Utah middle school uses 60,000-piece puzzle to help fit together
Jan 31, 2024, 7:00 PM | Updated: Feb 1, 2024, 6:13 am
RICHMOND, Cache County — One teacher’s big idea quickly became the uniting project of North Cache Middle School.
A 60,000-piece puzzle project started with science teacher Marla Trowbridge, but administrators said it brought the entire school together and now, they are enjoying the satisfaction of the month-long project. And the only way to put the massive project together was one piece at a time.
Trowbridge first shared it with fellow science teacher Jolene Drake.
“And she was like, I got something and I have this big idea,” Drake said, on the day KSL TV shot the story — and the one day Trowbridge was away from school.
“She saw it as a united kind of event to get kids excited in the middle of the winter months when there’s not very much to do,” Drake said.
The puzzle is called “What a Wonderful World” by Utah artist Eric Dowdle. It’s actually made up of 60 1,000-piece puzzles that could be divided among those at the school. It didn’t take much for everyone to get on board.
“I thought it was pretty awesome,” Vice Principal Dee Downs said. He said students and faculty worked on it here and there.
“It would be pretty awesome to go into a classroom and see all types of different kids surrounded by the puzzle and working together,” Downs said. “And before you know it, 30 days later, we have a ginormous puzzle.”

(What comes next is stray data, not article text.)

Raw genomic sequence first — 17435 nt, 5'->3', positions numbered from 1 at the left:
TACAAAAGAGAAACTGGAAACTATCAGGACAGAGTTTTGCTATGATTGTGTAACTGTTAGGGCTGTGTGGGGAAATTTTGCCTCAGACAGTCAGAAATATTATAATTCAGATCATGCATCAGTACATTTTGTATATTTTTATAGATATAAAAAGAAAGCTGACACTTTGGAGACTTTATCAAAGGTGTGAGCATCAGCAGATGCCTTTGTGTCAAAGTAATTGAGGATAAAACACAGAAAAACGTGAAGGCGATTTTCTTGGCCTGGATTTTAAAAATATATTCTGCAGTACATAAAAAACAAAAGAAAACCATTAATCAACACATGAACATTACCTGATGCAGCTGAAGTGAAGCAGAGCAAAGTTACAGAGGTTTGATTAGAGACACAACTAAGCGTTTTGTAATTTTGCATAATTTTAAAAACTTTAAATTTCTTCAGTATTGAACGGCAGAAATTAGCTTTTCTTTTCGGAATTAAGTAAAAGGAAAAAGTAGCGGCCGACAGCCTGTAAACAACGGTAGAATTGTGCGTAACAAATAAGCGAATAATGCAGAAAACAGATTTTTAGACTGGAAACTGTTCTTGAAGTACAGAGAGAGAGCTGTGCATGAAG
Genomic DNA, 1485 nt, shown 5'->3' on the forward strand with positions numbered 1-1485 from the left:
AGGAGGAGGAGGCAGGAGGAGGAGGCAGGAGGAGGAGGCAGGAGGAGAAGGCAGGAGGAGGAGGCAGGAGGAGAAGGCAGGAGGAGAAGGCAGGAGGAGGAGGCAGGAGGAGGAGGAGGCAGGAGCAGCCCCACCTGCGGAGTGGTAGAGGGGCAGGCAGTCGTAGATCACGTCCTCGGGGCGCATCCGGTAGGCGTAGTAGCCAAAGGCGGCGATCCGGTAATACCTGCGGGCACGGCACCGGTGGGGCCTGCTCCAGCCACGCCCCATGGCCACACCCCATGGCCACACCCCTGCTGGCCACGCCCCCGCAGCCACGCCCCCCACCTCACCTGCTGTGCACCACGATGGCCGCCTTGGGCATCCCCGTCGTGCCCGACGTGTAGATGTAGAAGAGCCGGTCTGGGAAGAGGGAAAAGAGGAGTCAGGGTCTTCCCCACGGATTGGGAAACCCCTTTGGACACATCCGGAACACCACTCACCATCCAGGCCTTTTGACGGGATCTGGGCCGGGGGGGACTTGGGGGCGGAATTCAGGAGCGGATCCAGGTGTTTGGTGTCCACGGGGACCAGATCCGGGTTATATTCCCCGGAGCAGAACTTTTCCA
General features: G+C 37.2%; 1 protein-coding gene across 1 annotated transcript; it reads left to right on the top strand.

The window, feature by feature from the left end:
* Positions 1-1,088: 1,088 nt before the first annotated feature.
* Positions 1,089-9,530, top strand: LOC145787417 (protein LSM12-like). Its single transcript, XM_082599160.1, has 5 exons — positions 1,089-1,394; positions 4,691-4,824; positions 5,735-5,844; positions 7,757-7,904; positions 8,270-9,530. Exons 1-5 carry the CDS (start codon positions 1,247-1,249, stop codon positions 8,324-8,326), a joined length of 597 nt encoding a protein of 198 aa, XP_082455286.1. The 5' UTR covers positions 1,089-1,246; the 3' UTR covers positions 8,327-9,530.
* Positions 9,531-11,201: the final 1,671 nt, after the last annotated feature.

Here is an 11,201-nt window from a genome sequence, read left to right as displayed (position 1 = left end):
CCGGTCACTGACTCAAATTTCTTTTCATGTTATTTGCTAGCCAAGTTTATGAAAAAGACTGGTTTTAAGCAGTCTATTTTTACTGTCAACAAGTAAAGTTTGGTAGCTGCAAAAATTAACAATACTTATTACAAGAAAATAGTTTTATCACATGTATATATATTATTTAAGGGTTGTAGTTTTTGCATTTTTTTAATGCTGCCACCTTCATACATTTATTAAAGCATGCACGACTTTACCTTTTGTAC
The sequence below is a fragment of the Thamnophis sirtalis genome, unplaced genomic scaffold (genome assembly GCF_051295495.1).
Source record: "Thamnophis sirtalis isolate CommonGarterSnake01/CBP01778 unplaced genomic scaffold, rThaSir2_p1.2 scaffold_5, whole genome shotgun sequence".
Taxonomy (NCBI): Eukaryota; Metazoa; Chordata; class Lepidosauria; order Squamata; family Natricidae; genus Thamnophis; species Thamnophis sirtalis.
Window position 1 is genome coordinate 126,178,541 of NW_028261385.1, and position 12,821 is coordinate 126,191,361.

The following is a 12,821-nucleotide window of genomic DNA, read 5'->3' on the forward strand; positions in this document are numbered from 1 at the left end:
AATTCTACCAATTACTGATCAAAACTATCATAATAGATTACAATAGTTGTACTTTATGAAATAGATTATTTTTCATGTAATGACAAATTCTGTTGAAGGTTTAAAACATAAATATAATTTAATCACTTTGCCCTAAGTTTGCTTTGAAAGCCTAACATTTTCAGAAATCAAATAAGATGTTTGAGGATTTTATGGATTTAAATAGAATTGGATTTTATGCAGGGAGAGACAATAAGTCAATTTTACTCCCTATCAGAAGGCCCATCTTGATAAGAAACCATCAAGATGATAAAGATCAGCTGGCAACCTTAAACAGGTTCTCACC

Perhaps the bigger challenge was getting the massive image on the way. School custodian Mitch Littlefield helped there, along with a local business — Innovative Home Finishes — that donated its time and materials.
“It was pretty amazing how many people came and helped,” Drake said. But it took a bit of everyone to make it happen. Dowdle told them later how each of them played a role — that every piece matters.
“Doesn’t matter … background, who you are, where you’re from; They’re all united in one task,” Downs said. “It’s not complete if one little piece is gone and that’s how our school is, it’s not complete unless we have all our kids here.”
That’s the kind of lesson that can’t be measured in pieces, weight or square feet on a wall; But those 60,000 pieces weigh approximately 109 pounds. The finished puzzle is 29 feet wide and 8 feet tall. It went up over this school year’s winter break.
The kit cost approximately $750. Trowbridge brought it in on her own and said, “Let’s do this!”
“Well, it was a struggle, so to see it all done, it feels almost like a miracle,” Drake said.